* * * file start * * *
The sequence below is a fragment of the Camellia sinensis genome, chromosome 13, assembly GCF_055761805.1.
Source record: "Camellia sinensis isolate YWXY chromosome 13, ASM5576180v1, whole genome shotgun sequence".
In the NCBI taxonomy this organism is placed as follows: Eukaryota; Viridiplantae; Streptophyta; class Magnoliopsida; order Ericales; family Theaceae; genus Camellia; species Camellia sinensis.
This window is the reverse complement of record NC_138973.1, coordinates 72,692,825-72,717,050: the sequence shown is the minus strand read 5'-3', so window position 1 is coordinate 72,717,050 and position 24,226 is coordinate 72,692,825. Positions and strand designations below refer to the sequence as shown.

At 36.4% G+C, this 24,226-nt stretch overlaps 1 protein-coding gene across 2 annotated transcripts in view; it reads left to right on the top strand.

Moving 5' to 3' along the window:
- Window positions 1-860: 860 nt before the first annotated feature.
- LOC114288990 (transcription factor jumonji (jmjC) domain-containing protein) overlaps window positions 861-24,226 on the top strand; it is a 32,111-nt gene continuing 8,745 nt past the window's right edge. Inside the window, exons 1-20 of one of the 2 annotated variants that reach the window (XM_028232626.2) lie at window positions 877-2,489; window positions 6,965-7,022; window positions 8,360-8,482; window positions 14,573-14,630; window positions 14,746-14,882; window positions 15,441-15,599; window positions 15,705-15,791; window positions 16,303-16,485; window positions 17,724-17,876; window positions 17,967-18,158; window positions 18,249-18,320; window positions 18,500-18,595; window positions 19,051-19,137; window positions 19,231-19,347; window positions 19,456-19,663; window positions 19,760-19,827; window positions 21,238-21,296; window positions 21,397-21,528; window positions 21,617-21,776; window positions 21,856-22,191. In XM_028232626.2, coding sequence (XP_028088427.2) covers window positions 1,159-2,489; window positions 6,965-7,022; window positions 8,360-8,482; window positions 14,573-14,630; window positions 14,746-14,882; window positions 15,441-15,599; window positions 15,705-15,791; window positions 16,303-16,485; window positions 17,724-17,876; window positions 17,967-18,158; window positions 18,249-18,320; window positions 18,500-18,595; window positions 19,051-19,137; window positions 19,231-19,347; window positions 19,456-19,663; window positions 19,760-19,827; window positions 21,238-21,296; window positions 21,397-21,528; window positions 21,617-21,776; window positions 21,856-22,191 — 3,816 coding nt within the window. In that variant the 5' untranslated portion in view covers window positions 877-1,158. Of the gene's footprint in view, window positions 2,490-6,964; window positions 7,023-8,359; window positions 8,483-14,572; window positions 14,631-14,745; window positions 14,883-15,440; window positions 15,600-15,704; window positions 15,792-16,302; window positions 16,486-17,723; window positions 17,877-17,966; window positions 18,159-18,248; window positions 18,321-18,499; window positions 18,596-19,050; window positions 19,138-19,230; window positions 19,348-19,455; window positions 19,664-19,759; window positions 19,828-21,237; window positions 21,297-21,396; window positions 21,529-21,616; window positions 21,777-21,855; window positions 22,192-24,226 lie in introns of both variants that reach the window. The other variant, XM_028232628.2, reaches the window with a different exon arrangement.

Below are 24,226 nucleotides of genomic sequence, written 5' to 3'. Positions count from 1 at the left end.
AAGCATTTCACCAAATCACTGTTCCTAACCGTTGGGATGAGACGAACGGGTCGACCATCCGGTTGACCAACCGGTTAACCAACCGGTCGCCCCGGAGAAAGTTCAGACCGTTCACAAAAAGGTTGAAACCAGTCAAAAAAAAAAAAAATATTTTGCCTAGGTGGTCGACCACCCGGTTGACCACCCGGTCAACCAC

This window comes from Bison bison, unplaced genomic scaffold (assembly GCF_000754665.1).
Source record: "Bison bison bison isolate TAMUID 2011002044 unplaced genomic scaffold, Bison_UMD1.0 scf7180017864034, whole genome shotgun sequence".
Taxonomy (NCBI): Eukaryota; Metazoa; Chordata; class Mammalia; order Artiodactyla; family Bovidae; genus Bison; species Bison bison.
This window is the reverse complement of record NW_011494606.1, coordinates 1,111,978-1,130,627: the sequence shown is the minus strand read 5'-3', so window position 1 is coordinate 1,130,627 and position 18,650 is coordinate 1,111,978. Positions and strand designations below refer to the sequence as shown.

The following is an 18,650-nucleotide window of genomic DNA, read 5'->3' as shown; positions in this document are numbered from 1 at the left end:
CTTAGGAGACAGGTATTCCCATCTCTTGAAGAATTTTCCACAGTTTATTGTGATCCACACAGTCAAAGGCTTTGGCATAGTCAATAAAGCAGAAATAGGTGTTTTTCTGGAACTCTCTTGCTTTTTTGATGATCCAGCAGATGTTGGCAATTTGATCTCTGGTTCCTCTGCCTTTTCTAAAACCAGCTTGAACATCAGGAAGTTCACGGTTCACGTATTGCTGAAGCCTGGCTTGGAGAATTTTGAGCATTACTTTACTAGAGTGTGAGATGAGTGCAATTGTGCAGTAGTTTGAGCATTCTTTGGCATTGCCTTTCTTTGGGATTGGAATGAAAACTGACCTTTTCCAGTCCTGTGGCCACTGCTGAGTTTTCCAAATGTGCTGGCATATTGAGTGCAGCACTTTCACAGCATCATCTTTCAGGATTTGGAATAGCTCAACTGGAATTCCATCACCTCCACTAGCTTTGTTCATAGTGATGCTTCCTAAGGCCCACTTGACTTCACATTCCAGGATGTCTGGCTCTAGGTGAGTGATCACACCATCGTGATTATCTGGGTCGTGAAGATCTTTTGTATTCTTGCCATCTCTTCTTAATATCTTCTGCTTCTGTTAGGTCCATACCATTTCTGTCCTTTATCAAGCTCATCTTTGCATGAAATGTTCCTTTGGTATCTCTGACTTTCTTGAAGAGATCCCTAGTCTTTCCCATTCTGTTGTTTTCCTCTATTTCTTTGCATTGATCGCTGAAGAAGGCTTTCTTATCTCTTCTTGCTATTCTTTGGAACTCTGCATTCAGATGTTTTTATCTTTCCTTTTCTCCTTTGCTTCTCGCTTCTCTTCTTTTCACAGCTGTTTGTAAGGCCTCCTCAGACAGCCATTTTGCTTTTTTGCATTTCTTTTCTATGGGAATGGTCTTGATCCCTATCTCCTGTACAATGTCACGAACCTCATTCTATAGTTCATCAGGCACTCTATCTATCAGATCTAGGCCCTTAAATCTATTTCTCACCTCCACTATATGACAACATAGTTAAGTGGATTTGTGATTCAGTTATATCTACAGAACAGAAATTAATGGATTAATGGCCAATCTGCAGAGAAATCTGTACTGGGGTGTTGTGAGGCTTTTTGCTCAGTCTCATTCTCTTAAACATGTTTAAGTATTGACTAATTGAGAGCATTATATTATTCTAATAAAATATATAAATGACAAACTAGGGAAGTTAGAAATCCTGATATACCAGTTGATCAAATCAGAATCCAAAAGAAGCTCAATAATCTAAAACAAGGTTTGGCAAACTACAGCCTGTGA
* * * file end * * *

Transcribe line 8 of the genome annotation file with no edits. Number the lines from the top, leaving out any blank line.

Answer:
- LOC114288990 (transcription factor jumonji (jmjC) domain-containing protein) overlaps window positions 861-24,226 on the top strand; it is a 32,111-nt gene continuing 8,745 nt past the window's right edge. Inside the window, exons 1-20 of one of the 2 annotated variants that reach the window (XM_028232626.2) lie at window positions 877-2,489; window positions 6,965-7,022; window positions 8,360-8,482; window positions 14,573-14,630; window positions 14,746-14,882; window positions 15,441-15,599; window positions 15,705-15,791; window positions 16,303-16,485; window positions 17,724-17,876; window positions 17,967-18,158; window positions 18,249-18,320; window positions 18,500-18,595; window positions 19,051-19,137; window positions 19,231-19,347; window positions 19,456-19,663; window positions 19,760-19,827; window positions 21,238-21,296; window positions 21,397-21,528; window positions 21,617-21,776; window positions 21,856-22,191. In XM_028232626.2, coding sequence (XP_028088427.2) covers window positions 1,159-2,489; window positions 6,965-7,022; window positions 8,360-8,482; window positions 14,573-14,630; window positions 14,746-14,882; window positions 15,441-15,599; window positions 15,705-15,791; window positions 16,303-16,485; window positions 17,724-17,876; window positions 17,967-18,158; window positions 18,249-18,320; window positions 18,500-18,595; window positions 19,051-19,137; window positions 19,231-19,347; window positions 19,456-19,663; window positions 19,760-19,827; window positions 21,238-21,296; window positions 21,397-21,528; window positions 21,617-21,776; window positions 21,856-22,191 — 3,816 coding nt within the window. In that variant the 5' untranslated portion in view covers window positions 877-1,158. Of the gene's footprint in view, window positions 2,490-6,964; window positions 7,023-8,359; window positions 8,483-14,572; window positions 14,631-14,745; window positions 14,883-15,440; window positions 15,600-15,704; window positions 15,792-16,302; window positions 16,486-17,723; window positions 17,877-17,966; window positions 18,159-18,248; window positions 18,321-18,499; window positions 18,596-19,050; window positions 19,138-19,230; window positions 19,348-19,455; window positions 19,664-19,759; window positions 19,828-21,237; window positions 21,297-21,396; window positions 21,529-21,616; window positions 21,777-21,855; window positions 22,192-24,226 lie in introns of both variants that reach the window. The other variant, XM_028232628.2, reaches the window with a different exon arrangement.